1. Set up privacy settings. I suggest making no restrictions on new posts. Word verifications are annoying and keep people from commenting. They’re great for screening out spambots, but I’ve yet to meet a spambot in my year and a half of blogging without word verification. But DO have every comment over a week old sent to you for approval. (Old posts attract more spam.)
  1. Sign up for email notification of new comments so you can respond to them in a timely way. (Thanks to Emily Cross and Michelle Davidson Argyle for cluing me in on this!)
  1. Upload those photos. But not too many. And NO MUSIC. People read blogs at work. And on their phones. Even though you’re sure everybody on the planet adores the classics of the Abba catalogue, some of us don’t. Trust me on this.
It’s that easy. But don’t forget to:

  1. BOOKMARK your blog, or you may never find it again. You’d be amazed how many people set up a blog only to have it disappear forever into cyberspace. 
  1. Keep to a schedule. Decide how often you want to blog—I suggest once a week to start—then do it. Preferably on the same day each week..
  1. Write your first blogpost. A post should be 300-600 words (do as I say, not as I do) presented in short, punchy paragraphs. Bulleting, numbering and bolding are your friends. Make a point and present it in a way that’s easy to grasp. As to content, offer information and interesting observations, not navel-gazing. If you have more to say than fits into a few paragraphs—great! You have material for next time.
  1. Go comment on other people’s blogs. That’s how you get people to visit yours. 
Congratulations! You are now a blogger.

More on blog etiquette in a future post.

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Sunday, November 21, 2010

A Dark Force Invades the World of Children’s Literature: A Tale of Two James Freys

I sure did upset some people when I expressed my envy of YA/MG writers in last Sunday’s post. I said—in what I intended to be a humorous fashion—that the children’s wing of the book business looked to me like rainbows and unicorns compared to the dark fortress that is most of American publishing.

Well, it seems I was wrong. Somebody has been hunting the unicorns.

His name is James Frey.

This is the James Frey who cashed in on the big market in I-was-lost-but-now-I’m-found recovery tales that were hot stuff when Oprah was the queen of the American publishing universe. He wrote a heavily fictionalized memoir called A Million Little Pieces and passed it off as truth. When he got caught, he had to apologize to Miss Oprah on camera and take a major chewing out—after her endorsement had made him rich and famous, of course.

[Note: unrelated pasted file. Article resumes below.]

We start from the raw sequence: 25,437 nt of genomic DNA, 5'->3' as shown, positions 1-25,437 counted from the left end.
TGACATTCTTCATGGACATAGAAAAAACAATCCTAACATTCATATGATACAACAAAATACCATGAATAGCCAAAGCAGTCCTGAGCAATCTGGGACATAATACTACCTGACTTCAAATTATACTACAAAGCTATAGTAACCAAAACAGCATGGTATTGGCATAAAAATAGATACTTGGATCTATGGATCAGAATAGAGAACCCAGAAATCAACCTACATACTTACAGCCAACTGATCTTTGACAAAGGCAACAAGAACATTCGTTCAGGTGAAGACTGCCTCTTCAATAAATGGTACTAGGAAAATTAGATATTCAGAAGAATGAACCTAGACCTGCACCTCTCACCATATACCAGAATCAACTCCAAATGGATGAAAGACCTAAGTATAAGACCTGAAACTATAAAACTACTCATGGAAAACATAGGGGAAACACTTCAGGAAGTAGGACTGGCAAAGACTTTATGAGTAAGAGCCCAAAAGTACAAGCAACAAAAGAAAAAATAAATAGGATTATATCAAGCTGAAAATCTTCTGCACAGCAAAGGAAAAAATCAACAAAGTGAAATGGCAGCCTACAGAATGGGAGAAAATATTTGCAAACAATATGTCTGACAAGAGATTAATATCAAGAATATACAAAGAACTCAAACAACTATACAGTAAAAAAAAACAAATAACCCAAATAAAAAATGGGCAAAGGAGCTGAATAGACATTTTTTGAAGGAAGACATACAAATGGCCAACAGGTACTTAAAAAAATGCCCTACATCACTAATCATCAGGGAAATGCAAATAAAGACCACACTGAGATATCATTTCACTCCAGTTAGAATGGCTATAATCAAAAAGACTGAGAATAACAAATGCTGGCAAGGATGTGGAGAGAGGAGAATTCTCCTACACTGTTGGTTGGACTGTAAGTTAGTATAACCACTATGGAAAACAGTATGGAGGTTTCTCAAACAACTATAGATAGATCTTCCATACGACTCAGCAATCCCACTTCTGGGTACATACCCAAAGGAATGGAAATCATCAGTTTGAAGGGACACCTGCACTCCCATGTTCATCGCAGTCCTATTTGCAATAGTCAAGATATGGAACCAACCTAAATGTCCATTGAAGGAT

Well, now that Oprah is phasing out her show and book club, and the new hot stuff in the industry is Young Adult fiction, Mr. Frey is chasing the bux again by starting a sweatshop “factory” for YA writers.

His idea is that if you put a bunch of writers in front of a bunch of keyboards, they’ll come up with another Twilight—sort of like the old speculation that if you set enough chimpanzees tapping away at enough typewriters, they’ll eventually come up with Shakespeare’s plays.

But since chimpanzees are expensive to feed and care for, Frey thought he’d use MFA students from places like Princeton, where protecting yourself from scammers isn’t high on the academic agenda.  He came up with the world’s most draconian contract, offering YA writers $250 per manuscript, for which they retain legal liability and marketing responsibility—but relinquish copyright. That’s right. All their ideas and characters belong to Frey, to assign to other writers or even appropriate for his own work.

And he actually signed up a bunch of newly minted MFAs. It’s so embarrassing how needy this impenetrable industry can make us, isn’t it?

But there’s a footnote to this creepiness I haven’t seen mentioned: there’s another James Frey: James N. Frey—a writer who’s been around since the 1980s, writing nine novels and five how-to guides—helping and coaching young writers—not eating them for lunch.

This is the James Frey who wrote How To Write a Damn Good Novel —still in print since 1987. His latest writing guide, which came out this year is  How to Write A Damn Good Thriller